It is reported that Green Diamond intends, through lumbering, to destroy active Spotted Owl sites - while at the same time they are beating their corporate chests through their company proxy, Lowell Diller, about that bully owl - the Barred. This is not mere cynicism, but point of fact, for the Environmental Protection Information Center (EPIC) has already filed suit and successfully halted an attempt by GDRC and Sierra Pacific to do just that.
Brian Woodbridge, a USFWS biologist who claims to specialize in the ecology and management of forest raptors, has been involved with the Critical Habitat Rule for the Northern Spotted Owl and its Recovery Plan for the last four years. However, in the book, Predicting Species Occurrence (2002), Woodbridge and his colleagues write “...owl surveys are no longer conducted in most areas, resulting in a greater dependence on analysis of habitat rather than on evaluations of known owl nest locations.” I.e., they don’t really know how many SOs and BOs are out there - or where they are! And that was then - eleven years ago! Woodbridge is the guy who blew his own horn repeatedly about being the genius who cooked up the plan to kill Barred Owls without an environmental impact statement by teaming with his two buddies, Lowell Diller and Jack Dumbacher, under cover of a local science museum.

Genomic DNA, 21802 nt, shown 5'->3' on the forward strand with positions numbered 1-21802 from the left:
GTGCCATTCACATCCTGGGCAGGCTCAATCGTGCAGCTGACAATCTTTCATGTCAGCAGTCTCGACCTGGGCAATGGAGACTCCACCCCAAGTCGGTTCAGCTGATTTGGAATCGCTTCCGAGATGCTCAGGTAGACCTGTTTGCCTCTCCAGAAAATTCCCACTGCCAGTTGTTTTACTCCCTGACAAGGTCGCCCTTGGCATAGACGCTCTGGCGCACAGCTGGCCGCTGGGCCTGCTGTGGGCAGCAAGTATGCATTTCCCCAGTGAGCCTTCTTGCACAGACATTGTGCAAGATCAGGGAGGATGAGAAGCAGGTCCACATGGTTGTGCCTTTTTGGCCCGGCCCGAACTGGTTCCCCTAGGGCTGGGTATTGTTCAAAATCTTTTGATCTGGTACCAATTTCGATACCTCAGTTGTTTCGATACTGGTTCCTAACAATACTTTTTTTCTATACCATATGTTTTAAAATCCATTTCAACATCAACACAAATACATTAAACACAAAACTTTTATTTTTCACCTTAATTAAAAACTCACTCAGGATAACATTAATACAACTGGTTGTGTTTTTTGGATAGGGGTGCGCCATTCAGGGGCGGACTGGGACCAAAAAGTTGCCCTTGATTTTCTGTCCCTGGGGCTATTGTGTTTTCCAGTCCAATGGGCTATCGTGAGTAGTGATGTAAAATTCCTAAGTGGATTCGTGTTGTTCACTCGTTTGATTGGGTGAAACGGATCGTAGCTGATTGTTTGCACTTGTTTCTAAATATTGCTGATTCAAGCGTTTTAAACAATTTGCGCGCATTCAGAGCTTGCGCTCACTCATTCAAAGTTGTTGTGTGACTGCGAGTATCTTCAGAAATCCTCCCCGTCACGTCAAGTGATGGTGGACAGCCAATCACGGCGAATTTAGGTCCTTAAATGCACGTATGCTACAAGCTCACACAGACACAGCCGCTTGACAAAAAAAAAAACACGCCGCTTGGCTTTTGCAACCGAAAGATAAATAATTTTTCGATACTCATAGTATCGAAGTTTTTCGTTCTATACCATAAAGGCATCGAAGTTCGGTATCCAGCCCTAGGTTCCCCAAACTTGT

These three men, together as a team, presented a PowerPoint at a Barred Owl workshop hosted by the SEI. No hard facts or evidence were provided about any transgressions on the part of Barred Owls. Only circumstantial evidence and computer modeling “projections” were provided to reinforce their clear agenda - killing Barred Owls. Nice slides of Diller’s hunting dog, shotgun, and a blasted Barred Owl dangled by its dead, spread wings, though. Through computer analysis of no known population variables (demographic studies of the Barred Owl in the Pacific Northwest have never been done, remember? So where did the numbers come from?), these men projected that at an annual killing rate of 50% for 10 years, and then for every year after that into infinity, Barred Owls would be effectively flat-lined in the Pacific Northwest.
And finally, there is SEI. The Sustainable Ecosystems Institute touts itself as “a think and do tank” dedicated “to science for society”. They were asked by the USFWS to coordinate the scientists and government institutions in putting together the USFWS’s environmental impact statement (EIS). Sounds good. Until you review the highly questionable results.
Jack Dumbacher was part of the gang that kicked off the offensive against the Barred Owl at the first SEI gathering in 2004. He was there ostensibly to present the genetics and systematics of the Northern Spotted Owl, but was lauded in the report for subsequently having a much broader role. SEI ultimately issued a paper entitled “Scientific Evaluation of the Status of the NSO”. The USFWS had asked them to compile all the scientific facts about the NSO together for the agency to use in determining listing status for the spotted owl under the Endangered Species Act.